X Close

UCL Public Engagement Blog



Reflections from the Recovery College on online co-production during COVID-19

By Rory, on 20 June 2020

This blog was written by Ana and Ksenija from the Recovery College, an organisation aiming to break down barriers and reduce the stigma of mental health by emphasising hope, control and opportunity to all members of the Camden and Islington community through their free courses.

Thoughts from Ana

The transition from face-to-face to online recovery and wellbeing course co-production and co-delivery at the Recovery College has been equally a challenge and a blessing for me.

Co-production via online platforms such as Zoom and Microsoft Teams has enabled us to work together and co-deliver sessions despite working remotely and with minimal IT equipment and resources at times. This new way of working taught me that stepping out of my comfort zone can be an opportunity rather than a nerve-wracking process. Feeling slightly nervous, stressed and even anxious is normal when adjusting to new routines and significant life changes, but also a reassuring sign of our shared humanity to feel emotions of all kinds.

What helped me more than anything in co-production, especially with new tutors, was taking time to get to know each other on a personal level. We talked about our professional and lived experience, our strengths and resources before moving on to course content and structure. Building trust and learning to be patient, accepting, flexible, and kind to both oneself and others in stressful moments is crucial, especially when, for example, technology lets you down or when you need to respond wisely to last minute changes.

For me, a crisis brings not only stress, challenges and grief, but also opportunities for new discoveries, learning and creativity. Learning to let go of wanting things to be a certain way and adjusting to new habits of working, connection and communication requires a great deal of self-awareness, energy, effort, re-evaluation and reflection.

Obviously, our professional and personal lives have been severely disrupted and turned upside down by an unprecedented crisis in a very short time. We had to find new ground that was solid and safe enough to hold us when wobbly, doubting and vulnerable, and able to warn us when we pushed past our limits or resources. I was lucky enough to access this safe space most of the time, which I am very grateful for. Virtual co-production has come with an opportunity to develop new skills, shape new ways of working and meaning-making, and let go of unrealistic expectations and attachments.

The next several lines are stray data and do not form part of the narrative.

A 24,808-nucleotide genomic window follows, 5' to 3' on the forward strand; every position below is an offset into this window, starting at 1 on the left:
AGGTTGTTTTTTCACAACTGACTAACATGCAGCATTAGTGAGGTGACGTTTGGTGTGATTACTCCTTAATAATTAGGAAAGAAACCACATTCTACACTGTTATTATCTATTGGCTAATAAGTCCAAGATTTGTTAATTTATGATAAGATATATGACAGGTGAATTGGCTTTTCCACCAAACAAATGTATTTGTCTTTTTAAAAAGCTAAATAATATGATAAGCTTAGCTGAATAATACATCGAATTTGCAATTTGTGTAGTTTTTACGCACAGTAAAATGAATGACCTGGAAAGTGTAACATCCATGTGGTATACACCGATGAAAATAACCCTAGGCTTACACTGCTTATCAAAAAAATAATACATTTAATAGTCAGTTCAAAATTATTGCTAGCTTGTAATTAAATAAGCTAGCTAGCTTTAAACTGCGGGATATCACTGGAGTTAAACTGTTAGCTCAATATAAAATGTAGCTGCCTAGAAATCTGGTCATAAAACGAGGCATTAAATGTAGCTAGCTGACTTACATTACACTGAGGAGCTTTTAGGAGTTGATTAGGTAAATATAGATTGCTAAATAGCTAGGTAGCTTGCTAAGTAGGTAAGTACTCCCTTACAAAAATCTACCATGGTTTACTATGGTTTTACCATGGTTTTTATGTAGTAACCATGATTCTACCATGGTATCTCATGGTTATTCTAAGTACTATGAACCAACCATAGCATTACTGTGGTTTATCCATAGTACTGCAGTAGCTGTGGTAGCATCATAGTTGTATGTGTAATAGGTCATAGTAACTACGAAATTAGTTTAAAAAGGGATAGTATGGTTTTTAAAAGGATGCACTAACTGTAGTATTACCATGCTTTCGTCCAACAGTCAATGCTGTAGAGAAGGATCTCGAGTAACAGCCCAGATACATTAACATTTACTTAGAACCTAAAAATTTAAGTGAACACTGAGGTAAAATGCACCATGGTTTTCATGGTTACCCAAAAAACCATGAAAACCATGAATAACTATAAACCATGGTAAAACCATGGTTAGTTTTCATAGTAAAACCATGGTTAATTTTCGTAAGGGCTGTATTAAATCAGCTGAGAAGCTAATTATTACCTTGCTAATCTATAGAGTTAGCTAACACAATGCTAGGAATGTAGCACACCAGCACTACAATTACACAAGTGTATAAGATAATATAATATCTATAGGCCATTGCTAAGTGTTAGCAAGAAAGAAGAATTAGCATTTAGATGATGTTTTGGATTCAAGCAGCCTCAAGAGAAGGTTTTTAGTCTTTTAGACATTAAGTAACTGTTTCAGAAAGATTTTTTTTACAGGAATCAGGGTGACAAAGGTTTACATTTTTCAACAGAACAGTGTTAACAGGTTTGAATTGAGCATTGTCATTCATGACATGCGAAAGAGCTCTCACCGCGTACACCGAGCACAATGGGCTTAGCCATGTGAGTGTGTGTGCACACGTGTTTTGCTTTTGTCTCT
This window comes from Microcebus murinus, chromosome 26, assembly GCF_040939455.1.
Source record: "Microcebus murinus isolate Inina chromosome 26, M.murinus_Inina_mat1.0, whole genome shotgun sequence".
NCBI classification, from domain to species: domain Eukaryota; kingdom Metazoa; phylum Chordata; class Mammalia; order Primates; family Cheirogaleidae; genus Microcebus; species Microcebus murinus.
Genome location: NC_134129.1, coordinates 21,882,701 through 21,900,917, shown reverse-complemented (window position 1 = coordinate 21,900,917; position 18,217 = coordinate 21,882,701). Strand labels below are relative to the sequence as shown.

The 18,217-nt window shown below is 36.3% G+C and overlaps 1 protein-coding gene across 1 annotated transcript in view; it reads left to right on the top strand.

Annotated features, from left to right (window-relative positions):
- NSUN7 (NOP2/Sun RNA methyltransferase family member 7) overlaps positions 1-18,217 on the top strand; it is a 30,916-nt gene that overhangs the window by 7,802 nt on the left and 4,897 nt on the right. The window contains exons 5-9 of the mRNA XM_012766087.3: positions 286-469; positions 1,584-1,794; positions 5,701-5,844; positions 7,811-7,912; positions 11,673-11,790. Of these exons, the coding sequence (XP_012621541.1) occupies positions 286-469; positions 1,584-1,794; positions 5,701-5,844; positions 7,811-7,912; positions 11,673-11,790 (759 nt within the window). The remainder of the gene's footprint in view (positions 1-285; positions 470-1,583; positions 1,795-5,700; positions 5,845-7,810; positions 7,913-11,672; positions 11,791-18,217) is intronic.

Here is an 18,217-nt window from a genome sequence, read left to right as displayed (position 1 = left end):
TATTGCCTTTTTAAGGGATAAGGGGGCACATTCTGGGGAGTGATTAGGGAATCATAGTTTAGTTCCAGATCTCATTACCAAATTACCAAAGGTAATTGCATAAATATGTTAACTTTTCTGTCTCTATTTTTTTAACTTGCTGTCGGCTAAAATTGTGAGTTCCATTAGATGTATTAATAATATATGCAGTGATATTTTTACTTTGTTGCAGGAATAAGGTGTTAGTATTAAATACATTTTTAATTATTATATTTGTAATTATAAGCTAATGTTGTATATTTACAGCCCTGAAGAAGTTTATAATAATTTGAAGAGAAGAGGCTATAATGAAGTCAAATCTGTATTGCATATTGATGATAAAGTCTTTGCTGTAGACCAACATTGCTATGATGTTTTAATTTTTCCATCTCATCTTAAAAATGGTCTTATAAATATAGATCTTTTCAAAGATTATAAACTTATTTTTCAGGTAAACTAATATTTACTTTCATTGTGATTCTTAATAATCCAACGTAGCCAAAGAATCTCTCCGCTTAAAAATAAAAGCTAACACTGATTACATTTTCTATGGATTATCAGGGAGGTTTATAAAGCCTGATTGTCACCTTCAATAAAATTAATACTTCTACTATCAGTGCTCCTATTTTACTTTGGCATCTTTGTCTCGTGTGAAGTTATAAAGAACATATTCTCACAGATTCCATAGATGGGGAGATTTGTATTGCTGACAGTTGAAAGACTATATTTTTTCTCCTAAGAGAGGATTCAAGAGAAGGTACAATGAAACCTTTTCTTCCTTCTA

My top 10 tips from my direct experience of online course co-production may be of help, especially for those in teaching or training roles:

  1. Discuss mutual expectations and be ready to adjust plans
  2. Get to know and play to each others’ strengths
  3. Remember that virtual communication is tiring for all, so keep it brief and focused
  4. Be patient, kind, and understanding to both yourself and each other at all times
  5. Run through the course content together at least once prior to course delivery
  6. Be ready to encounter unexpected technological glitches and have a back-up plan
  7. Keep co-production meetings and teaching sessions to a maximum of 45 minutes
  8. Plan for a debrief meeting with your co-hosts ASAP after session completion
  9. Resource yourself or focus on self-care both pre and post course delivery if possible
  10. Use your breath as an anchor to stay present and awake in the midst of difficulties, and remember that everything is impermanent, and you are not alone
Ana and Ksenija

The picture shows a screenshot of Ana and Ksenija during a Zoom call. The call was also joined by a cat!

Thoughts from Ksenija

I would like to echo a lot of what Ana has already shared, and add that for me co-production was at the heart of our response to this challenging situation we all share. I have been very much reminded of the time when I was fleeing war in my country of Ex-Yugoslavia in 1994 and how important it was then to be in touch with people and get support from one another. Of course, in those times we didn’t have the technology we do now, so I feel that this is an advantage for us if we learn how to use it wisely.

In April the Camden & Islington Recovery College co-created a Recovery Navigator service with the Trust’s Crisis team. I am very proud of the fact that in a short space of time we managed to co-create the whole service. Half of the College team has taking referrals and calling the most vulnerable people in our community to give them emotional and practical support, signposting them to resources and sharing wellbeing tools we teach at our courses.

As Ana has also said, working online and using the telephone to work with people has increased massively as we have been unable to meet face to face or host groups. Working online and over the phone has been challenging and rewarding at the same time. It has meant we can still be in touch as a team and with our collaborators and people in the community. Seeing people on video meetings made working together feel more joined up and personal, but at the same time it meant there was more preparation involved. It also meant I used self-care tools such as pausing to stretch, breath and have cup of tea to help stay focused for long periods of time.

My three top tips for virtual co-production are:

  1. Be natural in your communication with others
  2. Go for a short walk after a long online session
  3. Give yourself space to connect with your fears and what you find challenging.

To learn more about what we offer at Recovery College, please visit:

Our website – All our online courses are free and open to all.

Our Twitter page @CI_RecoveryColl  Or call the Recovery College main line at 020 3317 6904.


Leave a Reply